US5781759 *Jun 5, 1995Jul 14, 1998Mitsubishi Denki Kabushiki KaishaEmulator probe mountable to a target board at different orientation angles
US5898312 *Apr 30, 1997Apr 27, 1999Hewlett-Packard CompanyMultiple lead voltage probe and method of making same
US5940965 *Apr 30, 1997Aug 24, 1999Hewlett-Packard CompanyMethod of making multiple lead voltage probe
US5973285 *Nov 26, 1997Oct 26, 1999Computer Service Technology, Inc.Connector alignment assembly for an electronic memory module tester
US5983702 *Nov 26, 1997Nov 16, 1999Electronics And Telecommunications Research InstituteCompound testing machine for testing various mechanical properties used for optical connector
US6046421 *Nov 6, 1997Apr 4, 2000Computer Service Technology, Inc.PCB Adapter for a test connector assembly for an automatic memory module handler for testing electronic memory modules
US6607401Jan 28, 2000Aug 19, 2003Berg Technology, Inc.Electrical connector mateable in a plurality of orientations
US7528616 *May 27, 2005May 5, 2009Lsi CorporationZero ATE insertion force interposer daughter card
US7716393 *Jun 9, 2005May 11, 2010Oracle America, Inc.Network chip design for grid communication
US7887332Feb 19, 2009Feb 15, 2011Dell Products L.P.System and method for rotatable information handling system power cable connection
US8476918 *Apr 28, 2010Jul 2, 2013Tsmc Solid State Lighting Ltd.Apparatus and method for wafer level classification of light emitting device
US20110267087 *Apr 28, 2010Nov 3, 2011Taiwan Semiconductor Manufacturing Company, Ltd.Apparatus and method for wafer level classification of light emitting device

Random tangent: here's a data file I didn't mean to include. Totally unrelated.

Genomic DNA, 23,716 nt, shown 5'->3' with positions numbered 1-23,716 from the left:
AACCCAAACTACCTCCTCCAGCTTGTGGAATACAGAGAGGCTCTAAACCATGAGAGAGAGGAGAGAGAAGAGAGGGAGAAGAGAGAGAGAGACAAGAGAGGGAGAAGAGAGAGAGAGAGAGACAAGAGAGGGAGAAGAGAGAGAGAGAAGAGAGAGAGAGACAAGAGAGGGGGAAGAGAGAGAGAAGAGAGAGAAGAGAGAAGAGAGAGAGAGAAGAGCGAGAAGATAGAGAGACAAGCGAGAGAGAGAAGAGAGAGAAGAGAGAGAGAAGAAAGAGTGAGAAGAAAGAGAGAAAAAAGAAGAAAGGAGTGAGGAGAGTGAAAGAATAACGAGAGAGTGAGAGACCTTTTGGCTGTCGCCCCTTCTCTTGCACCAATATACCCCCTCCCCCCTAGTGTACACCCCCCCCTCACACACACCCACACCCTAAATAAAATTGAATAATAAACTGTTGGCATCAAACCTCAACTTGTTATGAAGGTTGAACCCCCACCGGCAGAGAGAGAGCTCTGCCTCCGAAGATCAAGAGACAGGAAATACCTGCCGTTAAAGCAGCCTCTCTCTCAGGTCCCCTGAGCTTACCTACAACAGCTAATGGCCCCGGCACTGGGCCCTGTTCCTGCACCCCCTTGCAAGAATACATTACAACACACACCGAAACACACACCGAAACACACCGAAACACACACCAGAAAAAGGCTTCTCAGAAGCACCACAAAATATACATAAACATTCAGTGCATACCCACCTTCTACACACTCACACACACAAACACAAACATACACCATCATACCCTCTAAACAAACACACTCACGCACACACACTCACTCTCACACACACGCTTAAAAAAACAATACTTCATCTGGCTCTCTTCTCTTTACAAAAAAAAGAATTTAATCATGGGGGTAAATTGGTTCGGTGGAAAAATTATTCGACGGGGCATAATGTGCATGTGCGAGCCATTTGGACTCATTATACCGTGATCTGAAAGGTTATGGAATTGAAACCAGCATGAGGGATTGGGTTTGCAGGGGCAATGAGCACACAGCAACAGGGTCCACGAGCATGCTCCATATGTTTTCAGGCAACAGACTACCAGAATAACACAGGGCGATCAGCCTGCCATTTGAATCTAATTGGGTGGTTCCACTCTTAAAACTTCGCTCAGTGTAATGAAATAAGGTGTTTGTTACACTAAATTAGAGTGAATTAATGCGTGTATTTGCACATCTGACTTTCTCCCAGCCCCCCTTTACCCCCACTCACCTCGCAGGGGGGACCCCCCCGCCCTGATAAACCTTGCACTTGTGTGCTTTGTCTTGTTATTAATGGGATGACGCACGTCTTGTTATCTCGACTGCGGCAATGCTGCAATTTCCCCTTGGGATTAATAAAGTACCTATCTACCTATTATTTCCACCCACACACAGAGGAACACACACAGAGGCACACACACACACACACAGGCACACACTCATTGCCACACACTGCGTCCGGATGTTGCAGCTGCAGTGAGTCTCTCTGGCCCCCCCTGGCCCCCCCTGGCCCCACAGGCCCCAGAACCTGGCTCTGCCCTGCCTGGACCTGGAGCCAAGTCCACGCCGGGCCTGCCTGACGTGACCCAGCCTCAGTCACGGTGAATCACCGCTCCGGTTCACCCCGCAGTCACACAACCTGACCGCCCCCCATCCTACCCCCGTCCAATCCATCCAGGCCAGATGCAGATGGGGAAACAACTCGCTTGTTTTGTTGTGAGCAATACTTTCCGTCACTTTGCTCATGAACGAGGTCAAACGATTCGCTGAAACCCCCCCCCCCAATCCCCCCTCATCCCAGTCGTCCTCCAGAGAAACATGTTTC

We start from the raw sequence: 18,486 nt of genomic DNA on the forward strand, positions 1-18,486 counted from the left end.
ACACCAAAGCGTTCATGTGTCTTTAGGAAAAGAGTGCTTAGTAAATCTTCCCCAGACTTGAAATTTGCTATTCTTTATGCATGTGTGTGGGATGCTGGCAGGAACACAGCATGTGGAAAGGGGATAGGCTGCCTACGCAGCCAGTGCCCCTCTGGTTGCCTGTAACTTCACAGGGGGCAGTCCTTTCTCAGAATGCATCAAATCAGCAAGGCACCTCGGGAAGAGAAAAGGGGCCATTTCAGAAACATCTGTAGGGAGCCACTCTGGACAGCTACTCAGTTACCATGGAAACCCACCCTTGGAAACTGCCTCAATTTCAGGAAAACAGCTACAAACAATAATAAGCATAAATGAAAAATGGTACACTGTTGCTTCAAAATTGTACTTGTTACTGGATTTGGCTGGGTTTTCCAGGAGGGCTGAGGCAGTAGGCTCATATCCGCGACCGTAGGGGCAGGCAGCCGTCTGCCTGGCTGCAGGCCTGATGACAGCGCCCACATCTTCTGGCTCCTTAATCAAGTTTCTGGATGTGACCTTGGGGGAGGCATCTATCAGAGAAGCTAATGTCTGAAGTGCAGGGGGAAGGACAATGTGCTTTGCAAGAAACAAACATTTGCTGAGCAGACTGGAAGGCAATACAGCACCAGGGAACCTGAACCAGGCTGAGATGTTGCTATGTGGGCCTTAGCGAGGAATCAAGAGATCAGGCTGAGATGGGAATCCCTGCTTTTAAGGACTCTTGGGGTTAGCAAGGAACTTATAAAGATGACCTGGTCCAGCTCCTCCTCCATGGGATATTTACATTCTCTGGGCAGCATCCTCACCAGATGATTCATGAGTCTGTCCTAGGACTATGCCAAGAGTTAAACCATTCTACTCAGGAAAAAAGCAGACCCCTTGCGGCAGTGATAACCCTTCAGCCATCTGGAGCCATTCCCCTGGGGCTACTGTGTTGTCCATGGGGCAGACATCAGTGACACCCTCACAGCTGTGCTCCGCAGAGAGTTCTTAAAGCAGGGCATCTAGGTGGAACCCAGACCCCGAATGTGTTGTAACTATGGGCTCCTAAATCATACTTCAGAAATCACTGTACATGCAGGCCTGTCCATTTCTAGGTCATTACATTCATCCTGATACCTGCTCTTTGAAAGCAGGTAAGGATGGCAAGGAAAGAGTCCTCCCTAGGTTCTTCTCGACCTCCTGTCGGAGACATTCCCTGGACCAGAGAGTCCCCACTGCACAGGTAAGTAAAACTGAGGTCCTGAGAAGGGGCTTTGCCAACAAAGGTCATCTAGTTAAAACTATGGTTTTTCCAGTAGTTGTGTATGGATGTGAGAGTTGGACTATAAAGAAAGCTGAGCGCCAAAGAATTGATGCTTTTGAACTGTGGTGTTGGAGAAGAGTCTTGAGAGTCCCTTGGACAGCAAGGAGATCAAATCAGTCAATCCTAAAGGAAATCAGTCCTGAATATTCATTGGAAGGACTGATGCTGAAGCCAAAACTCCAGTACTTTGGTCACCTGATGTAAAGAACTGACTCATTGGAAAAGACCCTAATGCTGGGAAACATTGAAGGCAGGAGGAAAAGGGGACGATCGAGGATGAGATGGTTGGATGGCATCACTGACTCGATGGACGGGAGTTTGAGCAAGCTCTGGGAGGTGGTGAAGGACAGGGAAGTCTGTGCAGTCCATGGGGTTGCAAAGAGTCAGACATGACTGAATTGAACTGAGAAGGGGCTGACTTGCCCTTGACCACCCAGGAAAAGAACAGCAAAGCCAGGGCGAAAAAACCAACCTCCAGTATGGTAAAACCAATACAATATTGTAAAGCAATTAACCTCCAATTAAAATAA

EP1024556A2 *Jan 28, 2000Aug 2, 2000Berg Electronics Manufacturing B.V.Electrical connector mateable in a plurality of orientations
Classifications
U.S. Classification439/70, 439/912, 324/762.02, 324/754.1
International ClassificationH05K1/11, G01R1/04, H05K1/18, H05K1/02, H05K1/14, G01R31/28, H01R33/94, G01R31/26, H01R24/00, H01L21/66, G01R1/06
Cooperative ClassificationY10S439/912, H05K1/0271, H05K2201/10689, H05K2201/10189, H05K1/118, H05K2201/0394, H05K1/189, G01R1/0416, H05K1/141
European ClassificationG01R1/04S1, H05K1/11F
Legal Events
DateCodeEventDescription
Jan 24, 2006FPExpired due to failure to pay maintenance fee
Effective date: 20051130
Nov 30, 2005LAPSLapse for failure to pay maintenance fees
Jun 15, 2005REMIMaintenance fee reminder mailed
Jun 26, 2001REMIMaintenance fee reminder mailed
Jun 15, 2000ASAssignment
Owner name: AGILENT TECHNOLOGIES INC., CALIFORNIA
Free format text: ASSIGNMENT OF ASSIGNORS INTEREST;ASSIGNOR:HEWLETT-PACKARD COMPANY, A DELAWARE CORPORATION;REEL/FRAME:010901/0336
Effective date: 20000520
Owner name: AGILENT TECHNOLOGIES INC. INTELLECTUAL PROPERTY AD
Apr 28, 2000ASAssignment
Owner name: HEWLETT-PACKARD COMPANY, A DELAWARE CORPORATION, C
Free format text: MERGER;ASSIGNOR:HEWLETT-PACKARD COMPANY, A CALIFORNIA CORPORATION;REEL/FRAME:010841/0649
Effective date: 19980520
Owner name: HEWLETT-PACKARD COMPANY, A DELAWARE CORPORATION P.
May 29, 1997FPAYFee payment
Year of fee payment: 4
Mar 26, 1993ASAssignment
Owner name: HEWLETT-PACKARD COMPANY, CALIFORNIA
Free format text: ASSIGNMENT OF ASSIGNORS INTEREST.;ASSIGNOR:TAYLOR, DAVID Q.;REEL/FRAME:006467/0879
Effective date: 19920831